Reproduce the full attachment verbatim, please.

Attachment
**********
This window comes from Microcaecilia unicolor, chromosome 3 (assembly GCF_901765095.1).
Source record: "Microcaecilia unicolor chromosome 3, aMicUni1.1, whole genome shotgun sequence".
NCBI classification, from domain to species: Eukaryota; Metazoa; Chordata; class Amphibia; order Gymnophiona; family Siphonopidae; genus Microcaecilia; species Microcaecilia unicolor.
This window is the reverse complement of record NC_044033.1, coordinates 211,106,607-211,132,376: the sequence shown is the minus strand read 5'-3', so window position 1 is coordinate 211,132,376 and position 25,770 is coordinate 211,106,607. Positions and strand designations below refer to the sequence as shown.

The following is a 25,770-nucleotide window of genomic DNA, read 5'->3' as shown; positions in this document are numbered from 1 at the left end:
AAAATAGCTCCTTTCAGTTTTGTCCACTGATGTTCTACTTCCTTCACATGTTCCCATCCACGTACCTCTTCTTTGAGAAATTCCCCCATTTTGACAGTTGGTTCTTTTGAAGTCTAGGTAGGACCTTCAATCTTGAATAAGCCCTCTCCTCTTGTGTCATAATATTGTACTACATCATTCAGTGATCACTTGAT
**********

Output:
This window comes from Microcaecilia unicolor, chromosome 3 (assembly GCF_901765095.1).
Source record: "Microcaecilia unicolor chromosome 3, aMicUni1.1, whole genome shotgun sequence".
NCBI classification, from domain to species: Eukaryota; Metazoa; Chordata; class Amphibia; order Gymnophiona; family Siphonopidae; genus Microcaecilia; species Microcaecilia unicolor.
This window is the reverse complement of record NC_044033.1, coordinates 211,106,607-211,132,376: the sequence shown is the minus strand read 5'-3', so window position 1 is coordinate 211,132,376 and position 25,770 is coordinate 211,106,607. Positions and strand designations below refer to the sequence as shown.

The following is a 25,770-nucleotide window of genomic DNA, read 5'->3' as shown; positions in this document are numbered from 1 at the left end:
AAAATAGCTCCTTTCAGTTTTGTCCACTGATGTTCTACTTCCTTCACATGTTCCCATCCACGTACCTCTTCTTTGAGAAATTCCCCCATTTTGACAGTTGGTTCTTTTGAAGTCTAGGTAGGACCTTCAATCTTGAATAAGCCCTCTCCTCTTGTGTCATAATATTGTACTACATCATTCAGTGATCACTTGAT